Hello Cory Kent,
You will want to make sure the shoulders are strong and balanced. Work with a personal trainer or athletic trainer to find any imbalance.
Do exercises for the core and rotator cuff, don’t overdo throwing and try rear throwing moves to offset the front throwing.
Do not overdo training on one thing; work the entire body. Remember to stretch, eat well and allow enough rest.
Natalie aka NAPS 2 B Fit.
Pitching isn’t so much about the shoulder as it is about the hips and thoracic spine. Being able to go through extension and a huge amount of rotation in the thoracic will help to load the shoulder for throwing the ball. This means training the core in a different way than sit-ups. You want to try and create an elastic recoiling through the front core, meaning to stretch the core in a way that represents throwing, and use that ‘stretch’ as a slingshot (similar to releasing a rubber band) to throw the ball effectively. Standing with rotation exercises would be a good idea here.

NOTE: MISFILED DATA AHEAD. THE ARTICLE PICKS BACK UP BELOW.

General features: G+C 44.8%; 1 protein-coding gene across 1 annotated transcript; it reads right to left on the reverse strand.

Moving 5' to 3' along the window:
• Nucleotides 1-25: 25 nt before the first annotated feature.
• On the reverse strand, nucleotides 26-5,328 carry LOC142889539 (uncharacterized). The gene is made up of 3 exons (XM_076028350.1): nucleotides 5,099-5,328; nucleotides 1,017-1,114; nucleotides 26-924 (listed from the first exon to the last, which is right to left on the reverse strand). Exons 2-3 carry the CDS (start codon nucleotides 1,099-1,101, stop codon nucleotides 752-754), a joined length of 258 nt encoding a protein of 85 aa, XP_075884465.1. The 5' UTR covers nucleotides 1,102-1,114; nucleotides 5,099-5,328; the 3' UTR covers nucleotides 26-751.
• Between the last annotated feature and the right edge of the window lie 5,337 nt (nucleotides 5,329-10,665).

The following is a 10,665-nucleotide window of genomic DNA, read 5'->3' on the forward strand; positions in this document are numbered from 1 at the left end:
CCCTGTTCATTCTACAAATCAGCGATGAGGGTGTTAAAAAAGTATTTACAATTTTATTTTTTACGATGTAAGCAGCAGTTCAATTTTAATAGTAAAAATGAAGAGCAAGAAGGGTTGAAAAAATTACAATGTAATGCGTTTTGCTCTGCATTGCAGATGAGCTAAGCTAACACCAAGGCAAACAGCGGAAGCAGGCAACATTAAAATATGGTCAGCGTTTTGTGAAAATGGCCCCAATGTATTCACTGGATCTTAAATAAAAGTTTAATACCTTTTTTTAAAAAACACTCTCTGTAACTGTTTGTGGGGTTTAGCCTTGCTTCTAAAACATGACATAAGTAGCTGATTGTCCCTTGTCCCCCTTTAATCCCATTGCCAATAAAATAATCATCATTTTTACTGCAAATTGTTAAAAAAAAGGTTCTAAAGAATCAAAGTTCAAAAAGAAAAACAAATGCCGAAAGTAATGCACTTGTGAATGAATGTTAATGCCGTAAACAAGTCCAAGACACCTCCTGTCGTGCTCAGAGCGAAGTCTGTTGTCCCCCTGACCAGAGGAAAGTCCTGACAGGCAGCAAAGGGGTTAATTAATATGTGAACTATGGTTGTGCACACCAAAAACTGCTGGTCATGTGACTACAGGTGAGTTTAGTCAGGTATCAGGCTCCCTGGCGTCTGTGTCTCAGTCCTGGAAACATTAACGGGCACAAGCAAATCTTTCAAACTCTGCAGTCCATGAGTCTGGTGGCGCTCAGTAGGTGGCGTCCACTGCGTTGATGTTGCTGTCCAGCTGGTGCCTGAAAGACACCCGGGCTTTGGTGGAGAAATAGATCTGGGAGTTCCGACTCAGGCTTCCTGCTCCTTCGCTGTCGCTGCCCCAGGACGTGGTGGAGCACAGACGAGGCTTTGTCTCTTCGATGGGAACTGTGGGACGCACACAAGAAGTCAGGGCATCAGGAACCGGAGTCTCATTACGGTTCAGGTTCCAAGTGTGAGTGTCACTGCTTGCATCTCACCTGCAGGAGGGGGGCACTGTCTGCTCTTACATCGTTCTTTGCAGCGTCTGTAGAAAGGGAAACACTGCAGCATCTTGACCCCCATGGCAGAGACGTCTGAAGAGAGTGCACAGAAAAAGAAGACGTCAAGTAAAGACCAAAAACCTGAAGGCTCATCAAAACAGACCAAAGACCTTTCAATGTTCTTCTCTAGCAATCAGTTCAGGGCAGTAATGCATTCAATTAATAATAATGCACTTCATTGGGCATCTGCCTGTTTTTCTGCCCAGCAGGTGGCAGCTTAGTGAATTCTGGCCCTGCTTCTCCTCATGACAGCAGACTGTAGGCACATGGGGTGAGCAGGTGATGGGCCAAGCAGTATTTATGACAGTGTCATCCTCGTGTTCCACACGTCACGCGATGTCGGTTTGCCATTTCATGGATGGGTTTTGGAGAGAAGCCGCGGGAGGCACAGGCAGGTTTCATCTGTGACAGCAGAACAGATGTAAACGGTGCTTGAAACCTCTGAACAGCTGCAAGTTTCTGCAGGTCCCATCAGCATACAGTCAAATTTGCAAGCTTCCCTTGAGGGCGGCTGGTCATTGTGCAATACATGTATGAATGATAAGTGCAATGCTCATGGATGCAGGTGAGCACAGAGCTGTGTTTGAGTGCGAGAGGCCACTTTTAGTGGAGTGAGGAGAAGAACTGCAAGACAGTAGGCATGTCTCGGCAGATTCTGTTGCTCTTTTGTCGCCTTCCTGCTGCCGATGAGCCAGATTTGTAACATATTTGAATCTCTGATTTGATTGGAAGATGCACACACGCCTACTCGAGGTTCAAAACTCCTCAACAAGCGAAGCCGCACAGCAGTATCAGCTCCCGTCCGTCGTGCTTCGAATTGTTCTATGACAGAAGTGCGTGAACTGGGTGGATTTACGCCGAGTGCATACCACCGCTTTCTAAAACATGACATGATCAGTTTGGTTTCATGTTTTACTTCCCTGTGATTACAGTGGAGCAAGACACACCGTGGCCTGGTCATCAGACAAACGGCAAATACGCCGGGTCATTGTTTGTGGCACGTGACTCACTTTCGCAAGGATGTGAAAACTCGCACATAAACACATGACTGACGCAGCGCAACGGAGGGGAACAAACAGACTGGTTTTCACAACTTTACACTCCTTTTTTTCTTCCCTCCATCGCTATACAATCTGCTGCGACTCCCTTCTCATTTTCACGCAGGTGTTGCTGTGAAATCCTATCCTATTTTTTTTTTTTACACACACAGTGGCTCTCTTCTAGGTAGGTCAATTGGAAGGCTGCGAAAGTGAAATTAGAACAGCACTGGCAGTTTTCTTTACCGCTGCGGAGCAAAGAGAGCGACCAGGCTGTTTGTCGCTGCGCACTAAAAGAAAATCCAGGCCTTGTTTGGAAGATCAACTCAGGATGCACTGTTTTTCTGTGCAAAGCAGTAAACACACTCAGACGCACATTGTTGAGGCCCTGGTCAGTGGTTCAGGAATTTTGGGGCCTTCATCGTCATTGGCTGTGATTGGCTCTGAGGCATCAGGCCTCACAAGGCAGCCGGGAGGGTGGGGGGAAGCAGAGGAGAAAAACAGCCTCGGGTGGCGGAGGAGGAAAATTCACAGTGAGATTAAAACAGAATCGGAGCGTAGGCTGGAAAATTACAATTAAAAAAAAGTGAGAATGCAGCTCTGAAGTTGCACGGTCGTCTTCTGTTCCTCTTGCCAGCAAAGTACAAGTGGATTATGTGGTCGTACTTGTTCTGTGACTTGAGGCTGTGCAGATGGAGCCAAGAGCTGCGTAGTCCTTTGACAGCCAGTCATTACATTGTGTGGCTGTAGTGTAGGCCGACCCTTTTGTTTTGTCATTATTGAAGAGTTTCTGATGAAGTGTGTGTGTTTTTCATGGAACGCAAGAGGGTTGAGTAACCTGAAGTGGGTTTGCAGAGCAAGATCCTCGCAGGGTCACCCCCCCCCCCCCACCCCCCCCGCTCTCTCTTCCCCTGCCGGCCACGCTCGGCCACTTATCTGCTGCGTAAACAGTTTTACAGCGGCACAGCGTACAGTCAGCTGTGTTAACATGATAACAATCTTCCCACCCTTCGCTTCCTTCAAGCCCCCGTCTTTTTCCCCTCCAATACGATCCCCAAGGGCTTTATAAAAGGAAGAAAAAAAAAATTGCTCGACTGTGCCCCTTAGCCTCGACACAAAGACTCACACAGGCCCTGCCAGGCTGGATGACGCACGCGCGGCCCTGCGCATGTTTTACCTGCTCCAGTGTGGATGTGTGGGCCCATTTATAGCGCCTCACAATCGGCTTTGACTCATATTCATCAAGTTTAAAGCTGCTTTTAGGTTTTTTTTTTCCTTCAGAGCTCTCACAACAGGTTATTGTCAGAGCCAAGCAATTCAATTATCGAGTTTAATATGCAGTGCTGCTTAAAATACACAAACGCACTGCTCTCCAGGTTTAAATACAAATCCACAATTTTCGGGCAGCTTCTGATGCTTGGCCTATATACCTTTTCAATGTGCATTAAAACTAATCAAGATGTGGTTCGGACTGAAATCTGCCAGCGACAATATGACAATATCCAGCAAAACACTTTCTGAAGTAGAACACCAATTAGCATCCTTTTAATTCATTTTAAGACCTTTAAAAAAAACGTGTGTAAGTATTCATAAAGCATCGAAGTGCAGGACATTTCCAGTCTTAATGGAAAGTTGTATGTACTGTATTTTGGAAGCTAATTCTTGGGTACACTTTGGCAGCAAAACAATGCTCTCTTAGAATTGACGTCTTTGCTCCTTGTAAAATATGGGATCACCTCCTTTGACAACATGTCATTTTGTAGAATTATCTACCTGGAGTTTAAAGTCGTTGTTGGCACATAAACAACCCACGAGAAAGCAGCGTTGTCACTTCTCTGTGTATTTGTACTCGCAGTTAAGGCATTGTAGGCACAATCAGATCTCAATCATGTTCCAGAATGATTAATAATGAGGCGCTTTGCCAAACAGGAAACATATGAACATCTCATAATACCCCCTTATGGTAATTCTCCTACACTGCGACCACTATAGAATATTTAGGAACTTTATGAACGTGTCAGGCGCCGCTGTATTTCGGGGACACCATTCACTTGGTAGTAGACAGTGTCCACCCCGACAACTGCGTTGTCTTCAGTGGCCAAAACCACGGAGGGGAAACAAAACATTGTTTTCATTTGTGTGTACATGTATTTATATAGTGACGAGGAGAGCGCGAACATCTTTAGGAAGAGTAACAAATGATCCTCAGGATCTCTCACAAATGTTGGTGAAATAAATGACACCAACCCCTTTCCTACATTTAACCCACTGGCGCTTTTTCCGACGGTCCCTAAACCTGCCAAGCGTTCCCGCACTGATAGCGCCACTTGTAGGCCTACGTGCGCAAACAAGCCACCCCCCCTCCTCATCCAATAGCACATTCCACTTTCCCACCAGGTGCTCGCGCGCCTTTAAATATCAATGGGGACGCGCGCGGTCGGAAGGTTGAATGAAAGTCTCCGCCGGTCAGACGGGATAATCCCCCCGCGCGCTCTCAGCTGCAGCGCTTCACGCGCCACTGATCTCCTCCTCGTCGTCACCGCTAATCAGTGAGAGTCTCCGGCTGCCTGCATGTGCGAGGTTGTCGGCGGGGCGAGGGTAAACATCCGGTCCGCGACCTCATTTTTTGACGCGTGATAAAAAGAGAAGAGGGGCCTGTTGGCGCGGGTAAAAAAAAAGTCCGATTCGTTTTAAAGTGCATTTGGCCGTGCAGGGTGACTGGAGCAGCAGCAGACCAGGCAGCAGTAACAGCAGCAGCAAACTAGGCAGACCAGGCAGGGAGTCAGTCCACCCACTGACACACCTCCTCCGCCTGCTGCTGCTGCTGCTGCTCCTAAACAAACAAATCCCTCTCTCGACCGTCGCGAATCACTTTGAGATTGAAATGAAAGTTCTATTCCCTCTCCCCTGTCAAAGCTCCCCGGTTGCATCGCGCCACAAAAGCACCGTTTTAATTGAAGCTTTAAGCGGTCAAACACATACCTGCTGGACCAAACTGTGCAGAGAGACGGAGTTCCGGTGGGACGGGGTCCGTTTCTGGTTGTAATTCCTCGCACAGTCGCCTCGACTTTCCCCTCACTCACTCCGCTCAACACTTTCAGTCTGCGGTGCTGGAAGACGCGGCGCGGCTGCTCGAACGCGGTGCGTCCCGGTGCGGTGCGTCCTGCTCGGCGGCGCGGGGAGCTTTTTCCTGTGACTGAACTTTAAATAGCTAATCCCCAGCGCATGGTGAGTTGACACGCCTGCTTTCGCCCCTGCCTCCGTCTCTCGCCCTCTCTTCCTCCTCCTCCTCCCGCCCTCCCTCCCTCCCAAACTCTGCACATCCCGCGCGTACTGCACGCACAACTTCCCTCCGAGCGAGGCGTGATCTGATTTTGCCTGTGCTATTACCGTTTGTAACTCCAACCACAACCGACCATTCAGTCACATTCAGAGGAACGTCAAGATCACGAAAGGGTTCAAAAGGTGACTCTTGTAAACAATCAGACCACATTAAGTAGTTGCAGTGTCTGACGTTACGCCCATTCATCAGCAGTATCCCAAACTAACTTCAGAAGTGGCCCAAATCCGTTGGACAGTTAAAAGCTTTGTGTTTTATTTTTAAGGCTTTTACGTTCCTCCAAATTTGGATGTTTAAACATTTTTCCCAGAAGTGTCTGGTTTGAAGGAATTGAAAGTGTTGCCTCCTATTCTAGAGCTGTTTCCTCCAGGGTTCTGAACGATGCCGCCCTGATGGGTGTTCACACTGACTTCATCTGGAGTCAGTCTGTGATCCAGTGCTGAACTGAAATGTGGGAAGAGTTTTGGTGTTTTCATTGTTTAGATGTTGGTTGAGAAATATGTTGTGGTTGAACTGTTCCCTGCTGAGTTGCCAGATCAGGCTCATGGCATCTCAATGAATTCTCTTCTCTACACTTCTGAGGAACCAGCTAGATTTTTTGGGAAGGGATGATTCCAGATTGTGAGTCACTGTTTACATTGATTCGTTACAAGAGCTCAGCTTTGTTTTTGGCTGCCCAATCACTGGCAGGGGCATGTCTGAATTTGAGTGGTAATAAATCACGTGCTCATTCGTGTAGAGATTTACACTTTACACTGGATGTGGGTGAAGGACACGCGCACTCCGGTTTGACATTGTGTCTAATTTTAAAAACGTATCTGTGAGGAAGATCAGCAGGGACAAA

For the lower body, getting a lot of rotation through the hips would be important. Rotational lunges both away from standing leg and crossing standing leg are needed for throwing. Then progressing these movements to single leg balance will help with the deceleration of the throw (where the pitcher tends to hurt the shoulder).
I think an important concept for pitchers, aside from various exercise strategies, is to limit the number of pitches thrown as much as possible. It is important to work with the players coaches as well. Even in the pros pitchers are throwing way too many pitches still. Managers have a conflict rationally when a pitcher is doing well, to pull them from a game. And even in the case of a pitcher not doing well, managers and pitchers alike are reluctant to pull a pitcher from a game or accept being pulled. The ego thing is dangerous. Pitchers want to pitch. But the repetitious nature of pitching is the base cause of pitching injuries. Youth baseball is all over this now.